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A Taste of Napa’s Growing Regions

February 26th, 2014 No comments


What makes Napa Valley such a renowned area for growing wine grapes? It all comes down to the dirt. There are more than 30 types of soil in Napa Valley. The chemistry of this soil is the most important factor of what the French call “terroir,” the distinctive tastes and aromas that an area’s specific conditions impart on the wine.

An understanding of Napa Valley’s geography can go a long way in helping you choose wines from the region that you know you’ll love. Here’s a basic rundown of Napa’s microareas and the flavors their conditions give the finished product, using that perennial favorite, cabernet sauvignon, as an example:

St. Helena: St. Helena climate and soils are very different from those of the surrounding regions. While the western hills warm and protect the area, breezes from the Pacific do reach here earlier than they do other regions. Cabernets from this area are ripe, round and fruity, with a “chewy” feel on the palate.

Rutherford: One of the least mountainous areas in the Napa Valley, Rutherford’s soils don’t drain as much as do the hillier vineyards, meaning that soil minerals remain in the area, and even grow more concentrated over time. The cabernet is earthy and high in tannins.

Spring Mountain: An extreme area for wine-growing, with sparse soil that drains quickly and is blasted all day and all night with chilly temperatures. The cabernet from Spring Mountain is as extreme as its conditions, rich, powerful and concentrated.

Yountville: The soil types here are varied, with a mix of sand, loam, silt, and others. The area is cooled by breezes from San Pablo Bay, not far away, meaning that the grapes can mature on the vine for a bit longer. The resulting cabs from this area will be smooth and boldly fruity, with dark berry aromas.

Mount Veeder: This mountainous area is above 2,400 feet above sea level, very high for vineyards. The steep slopes mean that soils are thin and vines are stressed for nutrients. That results in smaller crops from this area, but the grapes that make is are intensely colored and powerfully flavored, with great complexity. Wines from this area are great candidates for the cellar.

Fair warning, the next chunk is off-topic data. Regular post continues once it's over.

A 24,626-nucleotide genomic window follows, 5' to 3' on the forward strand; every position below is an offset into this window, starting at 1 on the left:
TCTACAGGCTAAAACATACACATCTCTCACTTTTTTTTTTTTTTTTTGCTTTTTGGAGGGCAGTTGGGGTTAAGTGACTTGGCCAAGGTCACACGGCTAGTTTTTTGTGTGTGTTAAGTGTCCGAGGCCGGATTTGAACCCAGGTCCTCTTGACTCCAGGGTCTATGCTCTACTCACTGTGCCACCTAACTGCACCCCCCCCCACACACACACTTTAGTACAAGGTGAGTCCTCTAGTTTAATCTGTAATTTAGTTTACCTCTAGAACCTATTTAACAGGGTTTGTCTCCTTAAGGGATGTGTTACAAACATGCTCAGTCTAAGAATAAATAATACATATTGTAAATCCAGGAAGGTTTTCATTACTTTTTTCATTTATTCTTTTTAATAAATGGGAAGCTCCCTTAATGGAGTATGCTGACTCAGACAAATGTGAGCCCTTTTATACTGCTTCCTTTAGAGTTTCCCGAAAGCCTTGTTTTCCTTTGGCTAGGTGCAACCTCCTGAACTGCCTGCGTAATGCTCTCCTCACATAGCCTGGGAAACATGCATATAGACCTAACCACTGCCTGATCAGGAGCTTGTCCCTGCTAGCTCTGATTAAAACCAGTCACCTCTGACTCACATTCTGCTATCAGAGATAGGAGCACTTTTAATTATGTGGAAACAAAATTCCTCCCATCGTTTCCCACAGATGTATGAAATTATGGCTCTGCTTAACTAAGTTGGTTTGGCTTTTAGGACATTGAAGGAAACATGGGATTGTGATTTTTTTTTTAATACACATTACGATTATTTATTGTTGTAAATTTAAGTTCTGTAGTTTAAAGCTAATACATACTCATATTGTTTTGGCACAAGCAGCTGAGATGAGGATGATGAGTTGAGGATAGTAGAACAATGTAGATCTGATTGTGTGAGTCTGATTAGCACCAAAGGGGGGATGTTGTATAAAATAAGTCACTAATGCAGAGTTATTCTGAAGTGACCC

Howell Mountain: This region is similar to Mount Veeder, but since its temperatures run a little warmer, its cabernet is even more bold and concentrated.

Stags Leap area: The vineyards here are located in hills that cool off every afternoon. This, combined with its well-drained soil, gives the area’s cabernet highly perfumed, velvety wines big on flavor but soft on tannins.

 

 

 

New San Diego Wine Law Swirls up Controversy

October 7th, 2010 No comments


Video courtesy CBS 8 News

In a move that has stirred up some controversy, a new law has passed that will allow boutique wineries producing 12,000 gallons or less to operate tasting rooms. They’ll also be able to sell directly to buyers and hold events such as weddings. Winemakers and wine lovers in San Diego see this as a good thing: it will help boost the local economy by supporting small businesses. And rolling hills covered with grape vines aren’t too bad to look at, either.

Some people aren’t welcoming the new rules with open arms (and empty glasses), though. A group of property owners, mostly in the Ramona area, has filed a lawsuit demanding that the ordinance be annulled and re-examined. They claim that proper environmental studies haven’t been done, citing a specific worry about the amount of water that will be needed to water the crops.

Supporters of the law like Supervisor Dianne Jacob see the objections as unnecessarily standing in the way of a good thing.